Fearless in our rented Dacia Logan with the Davinator at the wheel, we embarked on an excursion inland.
We stopped at the foot of the Cascades as part of a day trip from Tamraght. We drove up the P1002 from Tamri to the P1000 (with a diversion to look at a dam the Davinator wanted to see) and then up to Imouzzer. Some astounding gorges and natural beauty along the way; plus an abandoned village on a hillside, some authentic Berbers living in tents (not off tourists), traditional peddlers going door to door (one with live poultry) and got a real feeling for how beautiful an oasis must be to desert nomads. Also, big respect to Moroccan road builders and road maintenance men. These men put the hair in hairpin bend or indeed in hair-raising above the abyss roads. Some serious engineering and we drove for hours on your classic 1.5 car wide mountain road, sharing the road with donkeys, goats, electric bikes, the odd truck and dodging boulders from time to time.
A big mistake - we took no packed lunch. Hence, we arrived at the Cascades at about 3:30 pm near starving as there is literally nothing to buy between leaving Tamri and arriving in Imouzzer. However, we were so put off by the rapacious parking attendants, the empty cafes, the tatty handicrafts, the trash, the plastic bags, flies, the absence of any flowing water, the stray dogs and the air of decrepitude that we bought some simple provisions at the tiny shop and promptly drove back out again.Spending the grand sum of 18 dhirrim in Imouzzer. We went off up the hill and discovered the lovely Hotel des Cascades (subject of another review).
This is a good symbol of what's wrong and annoying about tourism in Morocco. With a little thought, organisation, signage, basic infrastructure and community support, they could be making money and happy tourists with the astonishing natural beauty of this spot. I was very glad to be with the Davinator (large, world wise and great at scaring off vendors). And we'd done our research so our expectations were low, as in we knew not to expect an actual waterfall. The reality crawled under our low expectations and it made us sad.
'Parking attendant' is a synonym for 'pay me and I won't break into your car'. The young men would have been better employed picking up the trash, maintaining and repairing the poor town road and the broken aqueduct (water carefully collected higher up and brought downhill to gush into the roadbed and be wasted). They need a good town administrator from a seaside town in France to sort them out.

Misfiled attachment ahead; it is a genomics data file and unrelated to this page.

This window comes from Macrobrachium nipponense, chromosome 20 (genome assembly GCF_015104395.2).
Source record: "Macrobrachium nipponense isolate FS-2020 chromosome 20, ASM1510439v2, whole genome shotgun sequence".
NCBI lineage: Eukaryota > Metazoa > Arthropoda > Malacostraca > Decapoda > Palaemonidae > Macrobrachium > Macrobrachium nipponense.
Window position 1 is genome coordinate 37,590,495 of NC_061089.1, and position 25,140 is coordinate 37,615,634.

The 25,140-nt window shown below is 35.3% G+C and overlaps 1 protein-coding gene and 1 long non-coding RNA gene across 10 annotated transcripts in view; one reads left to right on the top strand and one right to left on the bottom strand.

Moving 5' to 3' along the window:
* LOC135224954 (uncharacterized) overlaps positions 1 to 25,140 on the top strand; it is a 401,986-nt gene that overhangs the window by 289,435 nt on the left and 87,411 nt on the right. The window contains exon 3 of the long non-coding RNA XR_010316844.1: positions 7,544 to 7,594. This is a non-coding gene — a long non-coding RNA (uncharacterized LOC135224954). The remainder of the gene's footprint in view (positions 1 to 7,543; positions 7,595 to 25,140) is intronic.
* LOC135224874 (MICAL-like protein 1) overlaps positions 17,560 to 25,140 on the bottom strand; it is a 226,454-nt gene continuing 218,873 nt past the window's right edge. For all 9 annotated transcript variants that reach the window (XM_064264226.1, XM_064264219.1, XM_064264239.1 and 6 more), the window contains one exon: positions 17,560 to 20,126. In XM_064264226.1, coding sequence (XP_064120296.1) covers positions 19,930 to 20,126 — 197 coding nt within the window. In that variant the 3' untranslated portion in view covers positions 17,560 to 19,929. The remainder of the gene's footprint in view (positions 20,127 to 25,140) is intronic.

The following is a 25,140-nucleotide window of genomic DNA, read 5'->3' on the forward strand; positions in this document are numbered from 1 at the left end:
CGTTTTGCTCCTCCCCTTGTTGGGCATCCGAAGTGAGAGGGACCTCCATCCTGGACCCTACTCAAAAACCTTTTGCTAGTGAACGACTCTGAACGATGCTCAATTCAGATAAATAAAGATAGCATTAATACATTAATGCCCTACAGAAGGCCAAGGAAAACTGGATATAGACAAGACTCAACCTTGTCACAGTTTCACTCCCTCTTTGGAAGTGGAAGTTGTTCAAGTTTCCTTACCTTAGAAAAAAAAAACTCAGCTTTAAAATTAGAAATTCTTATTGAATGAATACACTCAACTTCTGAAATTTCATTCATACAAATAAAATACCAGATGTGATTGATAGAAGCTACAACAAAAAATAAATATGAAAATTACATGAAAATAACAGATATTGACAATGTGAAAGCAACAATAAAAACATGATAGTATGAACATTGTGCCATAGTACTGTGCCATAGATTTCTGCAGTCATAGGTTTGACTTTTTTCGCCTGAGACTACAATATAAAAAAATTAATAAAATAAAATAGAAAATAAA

If you're in the area for a week or so and need a break from the coast, you may want to visit. I would never do this with an organised tour because it will become an endless succession of people with their hand out for money for various things; guiding, toilets, tatty handcrafts that come from China, meals with 'Berber' families, sitting at a plastic table and chairs set in the water of the river, car parking, etc etc. Better to gird up your loins, hire a car and do it yourself. At least you've eliminated several middlemen that way.
By the way - I wouldn't swim in that water unless I had recently had my inoculations topped up, had a shot of gamma globulin AND access to course of Ciproxin. I'm not going to ruin your day by describing what we saw. Just use your imagination people.
And if you are there and it rains - get out of Dodge and down to the coast pretty quick. And stay out of the water. Gravity and hydraulics will bring indescribable flotsam in vast quantities downstream for your perusal. I did mention the great roads - but they are prone to collapsing, landslides and boulders bigger than your car descending on you when it rains. This is obvious from travelling on them.
The Davinator's driving tip: watch out for neatly stacked rocks in the road - it means something to watch out for and you really need to know about it. If you see a men at work sign or an orange cone (these are rare and valuable in Morocco) something big is happening around the bend ahead of you. It may ruin your day if come on it at speed.
We do love Morocco but sometimes we are saddened by how much potential is wasted.
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